A SEP IRA is an employer-sponsored retirement plan allowing business owners with 0 – 5 employees defer large amounts of income. A SEP lets employers and the self-employed contribute $55,000 or 25% of their taxable income each year – $49,500 more than Traditional IRAs. To use SEPs, employers must make proportional contributions to all full-time employees.
How a SEP IRA Works
Individual Retirement Accounts (IRAs) are retirement accounts used by self-employed individuals and businesses with few employees in lieu of 401(k)s. The reason for this is because 401(k)s, while beneficial, have higher costs and require more administration than a traditional IRA, making them only suitable for companies with a larger number of employees.
However, traditional IRAs are limited in the amount you can contribute. Currently, you can only defer $5,500 per year in taxable income. This is much smaller than the total annual contributions of a 401(k), which can reach as high as $55,000 ($61,000 with catch up contributions) if deferrals, matching, and profit sharing are all maximized.
To circumvent this problem, SEP IRAs were created. These retirement accounts let small business owners contribute up to $55,000 per year, the same as a traditional 401(k) but at a much lower cost, making it a perfect retirement option for solopreneurs or small businesses where a 401(k) doesn’t make sense. However, in order to qualify, you must contribute a proportional percentage of salary to all full-time employee accounts.
This highlights a few problems with SEP IRAs. while there are no minimum or maximum number of employees required, the mandatory contributions make SEPs unfeasible for companies with more than 5-8 employees. This is because the cost of funding employee contributions at this level becomes more expensive than the combined cost of 401(k) administration and any 401(k) employer matching (which is not required).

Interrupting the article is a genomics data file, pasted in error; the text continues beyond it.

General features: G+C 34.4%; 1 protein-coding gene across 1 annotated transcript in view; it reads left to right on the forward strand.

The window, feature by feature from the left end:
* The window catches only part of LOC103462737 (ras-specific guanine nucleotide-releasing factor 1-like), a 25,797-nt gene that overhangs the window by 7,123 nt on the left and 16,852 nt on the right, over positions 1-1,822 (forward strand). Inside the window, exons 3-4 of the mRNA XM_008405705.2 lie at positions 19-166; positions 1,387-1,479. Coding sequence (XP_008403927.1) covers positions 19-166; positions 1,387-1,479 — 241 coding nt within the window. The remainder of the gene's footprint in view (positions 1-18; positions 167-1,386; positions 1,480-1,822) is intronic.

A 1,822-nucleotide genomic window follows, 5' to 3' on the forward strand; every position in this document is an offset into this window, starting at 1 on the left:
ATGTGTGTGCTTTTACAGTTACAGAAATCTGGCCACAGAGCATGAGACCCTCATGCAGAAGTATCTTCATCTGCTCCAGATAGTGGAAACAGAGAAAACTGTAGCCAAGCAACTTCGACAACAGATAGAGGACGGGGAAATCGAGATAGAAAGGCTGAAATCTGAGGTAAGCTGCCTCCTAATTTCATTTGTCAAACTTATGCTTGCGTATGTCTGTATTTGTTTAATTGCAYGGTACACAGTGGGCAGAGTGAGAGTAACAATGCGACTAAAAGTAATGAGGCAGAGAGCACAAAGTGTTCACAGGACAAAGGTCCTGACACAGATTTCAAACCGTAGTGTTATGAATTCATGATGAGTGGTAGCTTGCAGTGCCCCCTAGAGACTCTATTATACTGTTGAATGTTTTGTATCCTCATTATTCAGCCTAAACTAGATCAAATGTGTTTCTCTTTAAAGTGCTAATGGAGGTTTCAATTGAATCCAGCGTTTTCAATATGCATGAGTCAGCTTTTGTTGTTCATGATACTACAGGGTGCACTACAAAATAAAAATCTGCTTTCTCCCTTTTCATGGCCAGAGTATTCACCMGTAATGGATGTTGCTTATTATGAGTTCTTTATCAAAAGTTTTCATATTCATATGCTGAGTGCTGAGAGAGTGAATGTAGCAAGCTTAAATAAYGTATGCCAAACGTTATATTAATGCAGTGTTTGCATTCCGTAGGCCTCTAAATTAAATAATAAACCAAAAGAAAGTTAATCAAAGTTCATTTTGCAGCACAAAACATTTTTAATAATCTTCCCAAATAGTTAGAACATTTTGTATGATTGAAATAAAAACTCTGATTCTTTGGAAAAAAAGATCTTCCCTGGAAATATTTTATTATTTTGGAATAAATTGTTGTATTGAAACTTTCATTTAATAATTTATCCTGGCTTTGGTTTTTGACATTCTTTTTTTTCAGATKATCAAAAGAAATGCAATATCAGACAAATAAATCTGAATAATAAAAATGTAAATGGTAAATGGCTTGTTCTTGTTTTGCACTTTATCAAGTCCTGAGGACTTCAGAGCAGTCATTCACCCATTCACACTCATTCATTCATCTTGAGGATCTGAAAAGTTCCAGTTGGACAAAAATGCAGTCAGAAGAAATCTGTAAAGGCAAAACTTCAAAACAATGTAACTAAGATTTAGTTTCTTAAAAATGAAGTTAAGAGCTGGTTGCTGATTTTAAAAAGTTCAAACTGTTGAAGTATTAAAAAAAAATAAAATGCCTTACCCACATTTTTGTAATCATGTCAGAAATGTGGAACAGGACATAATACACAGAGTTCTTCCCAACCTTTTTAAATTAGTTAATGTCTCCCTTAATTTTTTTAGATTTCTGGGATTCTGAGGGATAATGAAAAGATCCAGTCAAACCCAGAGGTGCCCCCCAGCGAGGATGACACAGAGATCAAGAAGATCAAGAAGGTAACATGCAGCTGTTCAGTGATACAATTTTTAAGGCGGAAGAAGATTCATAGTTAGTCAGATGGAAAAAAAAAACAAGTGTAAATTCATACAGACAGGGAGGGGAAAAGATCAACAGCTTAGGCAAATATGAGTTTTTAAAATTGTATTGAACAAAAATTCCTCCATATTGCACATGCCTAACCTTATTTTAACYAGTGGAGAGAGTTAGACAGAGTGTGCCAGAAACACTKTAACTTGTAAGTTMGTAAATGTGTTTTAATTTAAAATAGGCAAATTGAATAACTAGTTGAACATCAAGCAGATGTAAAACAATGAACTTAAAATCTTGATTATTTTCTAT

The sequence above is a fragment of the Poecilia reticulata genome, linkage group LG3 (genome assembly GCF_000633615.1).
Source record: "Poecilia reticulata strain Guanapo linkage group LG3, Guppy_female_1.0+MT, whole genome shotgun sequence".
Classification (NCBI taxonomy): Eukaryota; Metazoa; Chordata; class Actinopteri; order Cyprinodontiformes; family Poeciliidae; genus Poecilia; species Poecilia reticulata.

Further, only employers can establish or contribute to a SEP, including employee contributions. Unless a person owns their own company – no matter how small – they can’t utilize a SEP IRA.
Who a SEP IRA is Right For
SEP IRAs can be very advantageous in certain situations, but they aren’t right for everyone. Traditionally, these accounts have been used by self-employed individuals or owners of businesses with very few employees. Nonetheless, SEP IRAs can be very beneficial in some cases, though sometimes for different reasons and not always as intended by the IRS.
Here are a few cases where a SEP IRA may be especially appropriate:
1. Self-Employed or Independent Consultants
The ideal candidate for a SEP is a high-earning business owner hoping to shelter large sums from income tax without the administrative costs of a 401(k). They don’t have employees for whom they need to make sizeable contributions or may themselves be a 1099 contractor, ineligible for their employer’s 401(k).
Using a SEP, a self-employed business owner can contribute far more than would be possible in a Traditional IRA, while avoiding the unnecessary cost of administering a 401(k) for just themselves.
2. Moonlighting Employees
Some people work for another company while building a business in their spare time. Because non-discrimination testing makes it nearly impossible for individuals to maximize 401(k) contributions each year, these entrepreneurs may not be able to contribute as much as they’d like to their company 401(k). They can make their remaining contributions to a SEP IRA account through their own business, saving more for retirement and reducing their near-term tax burden.